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What I'm Playing: Ninjas that farm, and fish that skip

TechHive Staff | April 23, 2013
Today we're skipping fish with time traveling ninjas.

Ninja Village

Android, $4.99

I'm sorry Kairosoft, but the basic premise here is flawed. Ninjas are nigh-invisible; anyone with the most basic knowledge of pop culture knows that. The notion that they'd be operating out in the open, building villages and harvesting crops--and not the souls of their enemies--is ludicrous at best. But that's what the developer of legendary time sinks like Game Dev Story and Pocket Academy would have us believe with their latest game: Ninja Village.

Your village of ninjas is working to unify the country by defeating warlords and reinstating the deposed shogun to his rightful place. Building farmhouses and fields will give your ninjas a place to work and live, where they'll raise crops to sell to wandering merchants. You'll use the funds you raise to recruit soldiers for an army, and train your ninjas, who'll lead your troops into battle.

That signature Kairosoft charm is at its best here, with a simple premise--raise money, crush foes--belying wondrous complexity. The crops you grow can be sold, or you can build workshops to process your goods, and then build consumer-facing tea and tofu shops to entertain wandering travelers and earning significantly more cash. Combat is largely a hands-off affair that takes place over three rounds, but you can assign blanket orders to your army's unit types (archers, focus on that cavalry!),  and use your ninjas' special abilities to turn the tide of battle--provided they aren't cut down first. Warlords you defeat will reward you with new unit types or deeds to expand your ninja village, but strike one down and the rest will grow stronger, requiring you to plan ahead to ensure that you grow at the right pace.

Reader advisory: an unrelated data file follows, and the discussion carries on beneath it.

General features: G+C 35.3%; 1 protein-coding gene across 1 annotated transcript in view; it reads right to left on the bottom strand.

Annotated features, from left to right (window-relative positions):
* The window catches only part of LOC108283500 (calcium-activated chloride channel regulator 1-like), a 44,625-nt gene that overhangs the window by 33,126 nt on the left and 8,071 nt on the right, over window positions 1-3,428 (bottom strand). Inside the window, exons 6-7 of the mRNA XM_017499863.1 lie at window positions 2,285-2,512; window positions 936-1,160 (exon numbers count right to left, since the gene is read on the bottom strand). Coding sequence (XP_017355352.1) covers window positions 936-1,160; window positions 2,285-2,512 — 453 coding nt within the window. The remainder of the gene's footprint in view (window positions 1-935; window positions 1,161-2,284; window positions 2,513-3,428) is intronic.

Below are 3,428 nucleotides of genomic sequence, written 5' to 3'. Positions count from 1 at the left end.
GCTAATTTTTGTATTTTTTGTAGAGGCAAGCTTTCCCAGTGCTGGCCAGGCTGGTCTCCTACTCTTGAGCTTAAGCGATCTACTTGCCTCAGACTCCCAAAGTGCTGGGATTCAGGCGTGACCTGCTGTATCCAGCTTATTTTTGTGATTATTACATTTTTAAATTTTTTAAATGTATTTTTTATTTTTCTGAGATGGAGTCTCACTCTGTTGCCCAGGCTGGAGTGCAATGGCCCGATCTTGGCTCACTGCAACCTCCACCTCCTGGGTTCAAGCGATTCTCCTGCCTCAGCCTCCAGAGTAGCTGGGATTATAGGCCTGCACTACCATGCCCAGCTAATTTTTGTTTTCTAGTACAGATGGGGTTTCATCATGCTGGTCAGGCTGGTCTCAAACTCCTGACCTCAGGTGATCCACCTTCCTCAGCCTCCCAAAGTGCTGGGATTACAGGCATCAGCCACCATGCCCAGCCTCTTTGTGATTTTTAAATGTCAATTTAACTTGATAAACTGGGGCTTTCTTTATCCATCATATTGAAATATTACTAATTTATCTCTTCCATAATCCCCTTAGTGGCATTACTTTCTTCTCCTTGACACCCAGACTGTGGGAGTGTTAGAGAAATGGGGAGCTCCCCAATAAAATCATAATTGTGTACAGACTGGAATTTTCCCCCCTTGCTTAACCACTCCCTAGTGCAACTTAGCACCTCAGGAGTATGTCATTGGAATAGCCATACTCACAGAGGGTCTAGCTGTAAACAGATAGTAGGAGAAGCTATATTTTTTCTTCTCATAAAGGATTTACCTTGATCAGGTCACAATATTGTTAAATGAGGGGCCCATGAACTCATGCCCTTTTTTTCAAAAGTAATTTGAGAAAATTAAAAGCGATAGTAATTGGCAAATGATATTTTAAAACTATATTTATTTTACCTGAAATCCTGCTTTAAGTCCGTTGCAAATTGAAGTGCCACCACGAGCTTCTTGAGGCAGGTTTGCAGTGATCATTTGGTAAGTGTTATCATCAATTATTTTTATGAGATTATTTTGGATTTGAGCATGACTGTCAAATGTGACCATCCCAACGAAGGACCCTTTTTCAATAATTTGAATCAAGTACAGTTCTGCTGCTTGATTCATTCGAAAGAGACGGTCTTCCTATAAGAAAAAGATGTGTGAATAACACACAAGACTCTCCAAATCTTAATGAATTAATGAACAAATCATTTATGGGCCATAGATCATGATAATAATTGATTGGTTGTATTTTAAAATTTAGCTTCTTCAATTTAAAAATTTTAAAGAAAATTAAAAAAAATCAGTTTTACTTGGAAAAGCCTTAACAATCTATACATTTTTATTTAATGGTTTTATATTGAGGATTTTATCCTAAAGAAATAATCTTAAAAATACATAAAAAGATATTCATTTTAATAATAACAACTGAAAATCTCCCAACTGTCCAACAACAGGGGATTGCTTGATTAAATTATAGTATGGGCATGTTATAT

If you've played any of the games in Kairosoft's lineup, you'll be right at home here. It's definitely worth five bucks, but if you're on the fence many of their games eventually offer a limited Lite version. It's currently Android only, but their games have also been known to eventually wander over to the Apple app store, so keep your eyes peeled.

Cut The Rope: Time Travel

Android, Free; iOS, $2.99

I've always found Cut the Rope to be something of an anomaly. The physics-puzzler tasks you with feeding a green critter candy by, well, cutting some rope. Things get complicated, as you'll need to collect three stars on every level, evade traps, and solve puzzles quickly to earn a high score. It's strange, it's cute, and after a few terse introductory levels it becomes fiendishly difficult, playable in brief sessions but demanding patience--and fast fingers.

So you get the general premise then? The sequel adds a second green critter to ply with sweets, and you can't complete a level until they're both fed. It looks like a simple change, but it's maddening in all of the best ways. You'll need to juggle two pairs of treats, with levels challenging you to swing them through buzz saws to free them from chains, stop time at just the right momentum to eliminate momentum, or set up chain reactions with bombs to bounce everything into the right mouth. It might look like more of the same (which wouldn't necessarily be bad), but new abilities spread across new levels makes for a great new experience.


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